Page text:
The last in this series of discussions on domain processing is modeling the linguistic processing. In dreams, we often try talking to the archetypal characters in our unconscious, and at some point in the dream, have the experience that the characters in our dream don't respond, and we are left with considering whether the words we said, in the dream, were those we really would wish to utter in a real-world situation. At that point, we discover the limits of our own knowledge, and the limits of what our own cognition can tell us. Then the dream ends, and the memory of the uncertainty so often persists. But before that point, we have the opportunity to experiment with words, and assess whether they produce at least the emotional state that we desire in ourselves.
7. Towards a Hypercognitive AI
The above discussion in this topic outlines in more or less detail how a complete computer simulation of hypercognition could be organized and each of the processing domains modeled, but does not describe how a computer could develop cognition in the same way as a human being.
7.1. Modeling the Executive Function
The above discussion describes domain processing, the feedback loop, the conception of self, as well as how abstractions affect the emotions and control stage of hypercognition. For a complete computer model, the remaining element to define is the executive function. The executive function, being the point of consciousness that chooses actions, requires one additional factor: motivation. All motivation falls into two types: avoidance and desire. The expectation of unpleasant stimuli causes avoidance, and the expectation of desirable stimuli causes desire.
Maslow's hierarchy of needs provides a basis for desire. Maslow's lower-level needs, for physiological well being and safety, are straightforward, based on biological conditions and the environment. However, Maslow's hierarchy of needs does not provide a value system for assessing the higher-level needs of love, esteem and self actualization. Eastern philosophy is much more focused on this characteristic of human behavior. Later sections will therefore derive a value system (with a meta-value system) from Eastern philosophy.
7.2. Intercomputer Interaction
Given that data storage and processing power are not limits for the complexity of desired model, the last consideration is how the computer would learn and develop a personality, without taking the many years that a human being requires. Suppose, then, that all aspects of the hypercognition system have been modeled in software, and that analogies for sensory stimulus, glandular controls, physiological needs, motor behavior, and language interaction have all been defined.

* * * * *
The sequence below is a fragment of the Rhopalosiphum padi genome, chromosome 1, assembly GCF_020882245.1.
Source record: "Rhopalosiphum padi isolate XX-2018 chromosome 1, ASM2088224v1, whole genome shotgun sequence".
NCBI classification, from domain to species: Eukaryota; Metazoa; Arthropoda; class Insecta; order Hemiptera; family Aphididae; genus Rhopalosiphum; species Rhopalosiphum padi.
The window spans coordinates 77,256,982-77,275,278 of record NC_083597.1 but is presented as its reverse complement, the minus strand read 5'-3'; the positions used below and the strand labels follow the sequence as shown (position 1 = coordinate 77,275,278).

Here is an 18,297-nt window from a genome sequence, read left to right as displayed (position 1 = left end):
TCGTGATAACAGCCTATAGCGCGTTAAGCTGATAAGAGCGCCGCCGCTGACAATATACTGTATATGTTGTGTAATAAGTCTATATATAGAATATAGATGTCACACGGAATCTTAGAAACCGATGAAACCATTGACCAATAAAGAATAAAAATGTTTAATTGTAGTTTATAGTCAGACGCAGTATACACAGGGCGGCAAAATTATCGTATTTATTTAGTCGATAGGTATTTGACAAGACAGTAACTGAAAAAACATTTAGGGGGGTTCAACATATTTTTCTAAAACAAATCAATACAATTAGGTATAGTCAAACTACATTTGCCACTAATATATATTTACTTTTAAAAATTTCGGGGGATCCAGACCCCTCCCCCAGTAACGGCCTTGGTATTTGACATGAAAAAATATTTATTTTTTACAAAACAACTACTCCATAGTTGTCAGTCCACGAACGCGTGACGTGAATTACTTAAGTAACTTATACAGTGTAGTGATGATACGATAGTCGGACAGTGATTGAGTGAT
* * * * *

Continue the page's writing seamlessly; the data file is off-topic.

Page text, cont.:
The initial stages of personal interaction (assuming that the required resources are not too much for all the programs to run on one machine) could well be simulated by the interaction of multiple computers. One computer hosts the model of the hypercognition system. A second computer provides interactions with the mother; and a third computer provides interactions with the father.
This is possible for initial learning because, during the initial stages of development, the learning system is not capable of making many abstract associations. The input necessary from from other programs modeling the parental interaction and the environment does not need to be very sophisticated at first. Note that, due to randomization in the annealing model of dreams, the abstractions formed during the development stages will be different for each instance of the child model, as will be clarified later.
A second child model should later be set up, probably on a different computer again, to create a second hypercognition system, so that, later, the two developed child personalities could then interact. Interaction between two learning systems will provide the third social archetype, after paternal and maternal archetypes. Due to different extents of learning by the two child models, their interaction will create multilevel persona. The archetypes of each child will be partially identified by associations with existing authority archetypes, and partly through associations with self perception.